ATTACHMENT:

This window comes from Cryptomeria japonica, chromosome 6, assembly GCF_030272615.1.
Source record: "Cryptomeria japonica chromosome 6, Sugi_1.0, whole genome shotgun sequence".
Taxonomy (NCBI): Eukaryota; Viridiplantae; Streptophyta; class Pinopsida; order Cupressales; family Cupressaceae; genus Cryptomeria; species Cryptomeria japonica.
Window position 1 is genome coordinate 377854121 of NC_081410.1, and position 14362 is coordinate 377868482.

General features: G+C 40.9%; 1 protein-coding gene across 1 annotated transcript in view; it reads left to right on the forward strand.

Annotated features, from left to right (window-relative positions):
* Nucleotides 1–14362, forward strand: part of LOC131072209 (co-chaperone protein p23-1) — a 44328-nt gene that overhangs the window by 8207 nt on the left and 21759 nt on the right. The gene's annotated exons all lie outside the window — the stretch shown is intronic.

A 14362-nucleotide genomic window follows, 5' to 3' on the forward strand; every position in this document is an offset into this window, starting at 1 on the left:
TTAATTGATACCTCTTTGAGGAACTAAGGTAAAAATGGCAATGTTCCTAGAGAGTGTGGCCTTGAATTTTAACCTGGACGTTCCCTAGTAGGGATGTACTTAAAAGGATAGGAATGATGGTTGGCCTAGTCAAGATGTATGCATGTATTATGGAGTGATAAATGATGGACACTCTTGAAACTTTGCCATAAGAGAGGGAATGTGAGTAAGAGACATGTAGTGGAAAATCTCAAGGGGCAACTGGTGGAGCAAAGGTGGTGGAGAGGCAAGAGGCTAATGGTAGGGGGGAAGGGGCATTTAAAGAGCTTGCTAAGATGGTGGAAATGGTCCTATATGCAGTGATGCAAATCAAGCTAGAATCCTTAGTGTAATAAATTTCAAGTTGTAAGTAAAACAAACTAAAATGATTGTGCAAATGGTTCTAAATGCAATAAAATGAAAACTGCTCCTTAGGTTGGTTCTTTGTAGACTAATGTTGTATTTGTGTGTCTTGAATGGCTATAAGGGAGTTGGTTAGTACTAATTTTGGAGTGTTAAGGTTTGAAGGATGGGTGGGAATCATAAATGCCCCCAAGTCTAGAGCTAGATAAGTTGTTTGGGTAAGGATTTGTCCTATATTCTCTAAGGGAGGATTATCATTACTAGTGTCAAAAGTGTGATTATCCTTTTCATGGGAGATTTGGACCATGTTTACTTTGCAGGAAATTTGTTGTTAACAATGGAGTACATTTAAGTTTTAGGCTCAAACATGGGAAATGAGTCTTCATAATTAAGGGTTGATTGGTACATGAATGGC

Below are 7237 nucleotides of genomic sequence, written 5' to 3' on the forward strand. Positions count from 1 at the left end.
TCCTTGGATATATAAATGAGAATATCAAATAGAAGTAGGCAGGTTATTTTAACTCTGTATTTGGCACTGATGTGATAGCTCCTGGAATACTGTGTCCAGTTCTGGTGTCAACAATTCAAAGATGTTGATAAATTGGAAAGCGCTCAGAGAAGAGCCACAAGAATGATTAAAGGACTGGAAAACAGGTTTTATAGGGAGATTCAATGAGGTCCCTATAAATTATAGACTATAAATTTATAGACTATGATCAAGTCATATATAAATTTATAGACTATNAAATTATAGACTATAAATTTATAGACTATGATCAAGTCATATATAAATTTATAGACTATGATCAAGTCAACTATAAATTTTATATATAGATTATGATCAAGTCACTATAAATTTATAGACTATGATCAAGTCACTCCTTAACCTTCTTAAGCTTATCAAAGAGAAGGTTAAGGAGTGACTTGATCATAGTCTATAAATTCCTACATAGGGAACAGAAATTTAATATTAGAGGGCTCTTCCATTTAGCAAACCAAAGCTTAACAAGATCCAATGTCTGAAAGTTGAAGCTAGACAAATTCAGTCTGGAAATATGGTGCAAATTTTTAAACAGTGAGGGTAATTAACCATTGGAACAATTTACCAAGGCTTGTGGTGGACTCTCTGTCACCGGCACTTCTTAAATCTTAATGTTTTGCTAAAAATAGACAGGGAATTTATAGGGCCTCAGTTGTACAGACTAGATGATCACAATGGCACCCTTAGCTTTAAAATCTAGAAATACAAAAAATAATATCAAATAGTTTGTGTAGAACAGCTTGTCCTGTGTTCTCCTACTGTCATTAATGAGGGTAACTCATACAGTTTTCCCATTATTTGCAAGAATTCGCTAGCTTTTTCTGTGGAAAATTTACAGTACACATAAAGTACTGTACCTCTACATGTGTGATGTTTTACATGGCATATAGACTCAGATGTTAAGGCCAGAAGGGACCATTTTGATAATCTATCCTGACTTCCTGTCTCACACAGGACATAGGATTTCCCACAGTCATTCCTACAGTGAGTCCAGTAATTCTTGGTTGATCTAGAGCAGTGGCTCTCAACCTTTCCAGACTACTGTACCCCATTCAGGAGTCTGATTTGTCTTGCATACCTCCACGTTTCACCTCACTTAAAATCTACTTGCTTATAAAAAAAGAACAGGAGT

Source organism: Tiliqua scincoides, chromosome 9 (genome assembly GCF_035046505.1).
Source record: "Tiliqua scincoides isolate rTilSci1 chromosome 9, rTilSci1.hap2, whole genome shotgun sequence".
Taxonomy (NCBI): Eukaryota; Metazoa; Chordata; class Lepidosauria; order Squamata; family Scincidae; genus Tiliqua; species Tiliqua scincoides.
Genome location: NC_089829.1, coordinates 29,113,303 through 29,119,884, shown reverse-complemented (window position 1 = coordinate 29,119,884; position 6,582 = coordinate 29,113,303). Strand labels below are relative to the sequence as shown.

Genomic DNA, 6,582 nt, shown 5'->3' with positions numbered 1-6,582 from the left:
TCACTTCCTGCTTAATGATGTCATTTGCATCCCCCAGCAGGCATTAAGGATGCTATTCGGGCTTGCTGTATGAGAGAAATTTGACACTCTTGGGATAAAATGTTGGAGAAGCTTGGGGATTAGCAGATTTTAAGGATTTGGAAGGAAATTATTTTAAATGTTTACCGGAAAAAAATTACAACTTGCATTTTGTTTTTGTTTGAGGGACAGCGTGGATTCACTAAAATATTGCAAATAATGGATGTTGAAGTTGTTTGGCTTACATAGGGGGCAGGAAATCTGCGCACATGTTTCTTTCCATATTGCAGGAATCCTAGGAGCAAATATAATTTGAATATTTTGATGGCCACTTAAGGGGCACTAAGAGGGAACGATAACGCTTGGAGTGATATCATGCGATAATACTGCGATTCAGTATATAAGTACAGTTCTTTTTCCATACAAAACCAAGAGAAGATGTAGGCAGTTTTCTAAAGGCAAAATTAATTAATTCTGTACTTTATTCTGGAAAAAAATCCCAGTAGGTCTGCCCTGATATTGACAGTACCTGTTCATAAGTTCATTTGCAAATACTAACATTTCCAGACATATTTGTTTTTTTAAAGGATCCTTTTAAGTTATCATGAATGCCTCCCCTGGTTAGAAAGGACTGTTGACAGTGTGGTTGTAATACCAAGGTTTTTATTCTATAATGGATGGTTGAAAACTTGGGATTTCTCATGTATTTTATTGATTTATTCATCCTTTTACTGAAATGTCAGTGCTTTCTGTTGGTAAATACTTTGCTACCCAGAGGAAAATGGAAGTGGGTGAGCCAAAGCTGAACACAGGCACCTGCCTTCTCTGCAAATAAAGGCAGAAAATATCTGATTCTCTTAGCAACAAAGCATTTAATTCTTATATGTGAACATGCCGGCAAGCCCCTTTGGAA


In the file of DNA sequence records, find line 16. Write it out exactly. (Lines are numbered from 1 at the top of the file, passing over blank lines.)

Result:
Genomic DNA, 6,582 nt, shown 5'->3' with positions numbered 1-6,582 from the left: